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Southwestern

Lauri Arnold

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Brain tumor doesn’t crowd out faith

FORT WORTH, Texas (BP)--It has been nearly a year since 45-year-old Gary Morey was diagnosed with terminal brain cancer, yet as time passes, Morey doesn't dream of traveling the world or seeing anything new. Instead, he is taking time for the simple things –- fixing up the home he shares with his wife, gardening and, above all, sharing the faith that he rests in.

‘Reality Missions’ slated at youth lab

FORT WORTH, Texas (BP)–Last year they simulated a high school; this year they will simulate the ends of the earth. A “Reality Evangelism Experience” was added last year for teenage attendees at the Youth Ministry Lab of Southwestern Baptist Theological Seminary. At a nearby middle school, the YML participants sought to share their faith with […]

In Mali, this village may spark a wave of faith

MALI, West Africa (BP)--In a small Bambara village, light from a lantern cuts the dark of night. Tea is passed around. Village men have waited months for this conversation. Occasionally, one or two other men join the growing circle -– visible only when they come into the light. Excitement is palpable; all know the importance of the night. They need more nights such as this one.

As their nomadic life wanes, West Africa’s Taureg seek hope

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A Tuareg woman uses a knife to create a pattern in a piece of leather as part of a ministry by missionaries Warren and Sharon Hessling called “Sahel Hope” to equip the West African Tuareg with practical job skills.
NIGER, West Africa (BP)--In Niger’s desert sands, the Tuareg people still live in the nomadic lifestyle of their ancestors, still survive where water and food are increasingly scarce, and still practice the Islamic faith passed down to them. But, with their way of life progressively threatened each day, the Tuareg now search for hope.
      The Tuareg have long lived off the land they don’t own, possessing it only as long as they live on it. Years of drought have killed their animals and left them wondering how much longer they can survive without seeking jobs in the city.
      “The way of life that is historically [Tuareg] doesn’t look like it will exist another decade,” says Warren Hessling, who along with his wife Sharon serve as strategy coordinators for the Tuareg people.
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Missionary Warren Hessling shares with a young Tuareg man in Niamey, Niger. As an International Mission Board strategy coordinator, Warren helps direct the outreach to the Tuareg.

      Sharon recalls how a woman in a Tuareg village said she feared her family would “die out here like camels” if they didn’t get more food. Many Tuareg already have journeyed to cities to find work, but their shepherding trade doesn’t translate into city life. Their city jobs usually are guardians for other people’s homes.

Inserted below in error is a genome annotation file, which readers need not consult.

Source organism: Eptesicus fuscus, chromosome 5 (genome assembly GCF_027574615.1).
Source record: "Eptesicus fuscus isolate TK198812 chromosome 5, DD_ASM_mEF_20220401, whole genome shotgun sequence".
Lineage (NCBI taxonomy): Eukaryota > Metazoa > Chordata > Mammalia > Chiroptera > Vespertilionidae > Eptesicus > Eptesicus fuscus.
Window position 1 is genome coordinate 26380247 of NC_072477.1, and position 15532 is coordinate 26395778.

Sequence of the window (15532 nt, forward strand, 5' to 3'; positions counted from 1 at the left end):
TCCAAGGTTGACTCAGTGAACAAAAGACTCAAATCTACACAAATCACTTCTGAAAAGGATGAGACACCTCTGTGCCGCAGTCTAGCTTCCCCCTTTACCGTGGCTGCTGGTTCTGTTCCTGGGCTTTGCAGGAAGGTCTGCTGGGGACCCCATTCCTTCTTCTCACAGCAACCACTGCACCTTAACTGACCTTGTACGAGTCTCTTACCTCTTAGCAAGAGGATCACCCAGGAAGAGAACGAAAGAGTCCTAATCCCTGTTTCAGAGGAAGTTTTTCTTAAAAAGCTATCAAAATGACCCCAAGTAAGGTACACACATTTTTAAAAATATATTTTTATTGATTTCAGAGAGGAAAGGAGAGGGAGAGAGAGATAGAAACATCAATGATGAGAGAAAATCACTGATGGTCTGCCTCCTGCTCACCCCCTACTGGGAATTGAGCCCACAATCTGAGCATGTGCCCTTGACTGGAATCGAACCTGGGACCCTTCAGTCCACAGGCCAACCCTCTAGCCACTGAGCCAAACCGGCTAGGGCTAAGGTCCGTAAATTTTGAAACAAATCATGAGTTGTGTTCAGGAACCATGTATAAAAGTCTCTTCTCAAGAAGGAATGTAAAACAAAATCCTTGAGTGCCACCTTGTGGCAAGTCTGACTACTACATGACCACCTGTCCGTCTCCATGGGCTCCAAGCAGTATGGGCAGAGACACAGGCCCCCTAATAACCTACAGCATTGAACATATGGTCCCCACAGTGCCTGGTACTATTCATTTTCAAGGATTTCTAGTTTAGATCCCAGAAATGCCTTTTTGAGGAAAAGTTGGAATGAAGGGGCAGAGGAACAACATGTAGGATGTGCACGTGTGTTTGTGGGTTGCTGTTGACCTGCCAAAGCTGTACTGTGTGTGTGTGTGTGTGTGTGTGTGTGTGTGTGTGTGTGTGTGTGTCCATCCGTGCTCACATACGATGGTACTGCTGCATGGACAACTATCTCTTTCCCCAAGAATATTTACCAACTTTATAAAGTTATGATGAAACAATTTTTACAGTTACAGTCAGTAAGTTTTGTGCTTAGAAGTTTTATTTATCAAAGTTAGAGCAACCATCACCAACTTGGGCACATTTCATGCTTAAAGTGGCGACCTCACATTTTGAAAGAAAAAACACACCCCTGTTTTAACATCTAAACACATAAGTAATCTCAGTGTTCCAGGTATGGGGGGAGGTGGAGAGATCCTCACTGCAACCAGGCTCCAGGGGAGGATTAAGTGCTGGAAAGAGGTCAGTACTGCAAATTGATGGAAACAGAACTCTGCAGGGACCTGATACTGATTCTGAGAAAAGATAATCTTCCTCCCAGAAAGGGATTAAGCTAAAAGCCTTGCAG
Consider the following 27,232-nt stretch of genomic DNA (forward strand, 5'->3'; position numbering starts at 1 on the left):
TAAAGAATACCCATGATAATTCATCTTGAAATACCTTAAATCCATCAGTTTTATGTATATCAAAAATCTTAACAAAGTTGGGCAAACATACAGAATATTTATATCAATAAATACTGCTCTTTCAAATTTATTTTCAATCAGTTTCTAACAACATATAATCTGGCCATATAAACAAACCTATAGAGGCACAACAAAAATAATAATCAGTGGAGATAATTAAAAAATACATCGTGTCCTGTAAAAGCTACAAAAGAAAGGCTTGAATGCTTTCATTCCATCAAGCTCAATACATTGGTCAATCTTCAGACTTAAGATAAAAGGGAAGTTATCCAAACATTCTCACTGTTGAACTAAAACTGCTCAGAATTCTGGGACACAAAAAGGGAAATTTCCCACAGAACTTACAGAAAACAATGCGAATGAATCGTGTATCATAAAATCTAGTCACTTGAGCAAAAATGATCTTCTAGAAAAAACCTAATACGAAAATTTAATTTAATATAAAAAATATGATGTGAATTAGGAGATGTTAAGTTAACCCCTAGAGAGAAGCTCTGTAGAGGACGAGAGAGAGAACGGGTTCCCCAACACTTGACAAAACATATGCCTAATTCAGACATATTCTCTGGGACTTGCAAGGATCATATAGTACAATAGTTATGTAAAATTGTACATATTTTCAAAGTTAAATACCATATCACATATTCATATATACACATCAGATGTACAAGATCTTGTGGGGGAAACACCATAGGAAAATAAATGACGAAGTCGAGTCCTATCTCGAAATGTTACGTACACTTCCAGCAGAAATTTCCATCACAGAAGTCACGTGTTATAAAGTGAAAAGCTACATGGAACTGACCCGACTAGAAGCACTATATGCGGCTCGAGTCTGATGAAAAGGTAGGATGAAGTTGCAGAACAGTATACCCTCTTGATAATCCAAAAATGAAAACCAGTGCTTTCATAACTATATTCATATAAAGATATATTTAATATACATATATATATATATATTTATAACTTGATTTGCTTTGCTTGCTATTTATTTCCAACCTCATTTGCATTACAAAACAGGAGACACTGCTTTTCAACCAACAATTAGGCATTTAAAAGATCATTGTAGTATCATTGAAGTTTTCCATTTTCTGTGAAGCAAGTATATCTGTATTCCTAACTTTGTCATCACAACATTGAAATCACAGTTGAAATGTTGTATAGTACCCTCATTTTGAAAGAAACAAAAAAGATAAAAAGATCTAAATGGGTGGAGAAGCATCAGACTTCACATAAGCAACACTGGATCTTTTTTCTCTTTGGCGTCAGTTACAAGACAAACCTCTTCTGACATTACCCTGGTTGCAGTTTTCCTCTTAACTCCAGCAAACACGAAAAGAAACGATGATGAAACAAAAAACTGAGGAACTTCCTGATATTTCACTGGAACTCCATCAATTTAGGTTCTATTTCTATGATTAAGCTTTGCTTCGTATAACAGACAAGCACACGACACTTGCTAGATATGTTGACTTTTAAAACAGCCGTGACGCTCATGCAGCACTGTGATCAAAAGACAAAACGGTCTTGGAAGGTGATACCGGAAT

Warren estimates roughly 10 percent of city Tuareg are actually employed, adding to their burden of taking care of the extended family. Even in the city, Tuareg remain nomadic -– moving about every two years, but never owning the land. They remain largely poor.

Prof aims to be ‘unapologetic, pre-modern provocateur’

FORT WORTH, Texas (BP)--The world today is brimming with perspectives and experts on all sorts of subjects, and theology is no exception. To help Christians sift through the barrage of opinions and voices, Southwestern Baptist Theological Seminary’s radio studio will produce “Laus Deo,” a live, weekly radio program to be broadcast over Sirius satellite radio.

Christians are wasting heritage of the English Bible, Ryrie says

FORT WORTH, Texas (BP)--If Christians today could grasp an appreciation for the battles fought by Bible translators who were persecuted and even gave their lives to print the Bible in common languages, they might become more biblically literate, said Charles Ryrie, editor of The Ryrie Study Bible, one of the most popular Bibles in the world.

Starting multi-ethnic church is pastor’s unfolding dream

FORT WORTH, Texas (BP)--When Stephen Drake first joined a Baptist church 18 years ago, he knew something was missing -- ethnic and racial diversity in the congregation.

Stretch beyond marketing, EKG leader exhorts churches

FORT WORTH, Texas (BP)--Too many people are in churches today for the convenience of church membership rather than out of conviction for the Gospel of Jesus Christ, said Kenneth Hemphill, the Southern Baptist Convention’s national Empowering Kingdom Growth strategist.

Persevering through cancer, seminarian receives M.Div.

FORT WORTH, Texas (BP)--A semester that included both Hebrew and Greek wouldn't be very easy, but Donald Moore had no idea that his biggest challenge three years ago wouldn't come from any of his classes.

Caner: God of Christianity not the same as Allah

FORT WORTH, Texas (BP)--Christians should never attempt to witness to Muslims by saying the God of Christianity and Allah are one and the same, Emir Caner said in chapel at Southwestern Baptist Theological Seminary in Fort Worth, Texas, Sept. 20. Caner is dean of The College at Southwestern.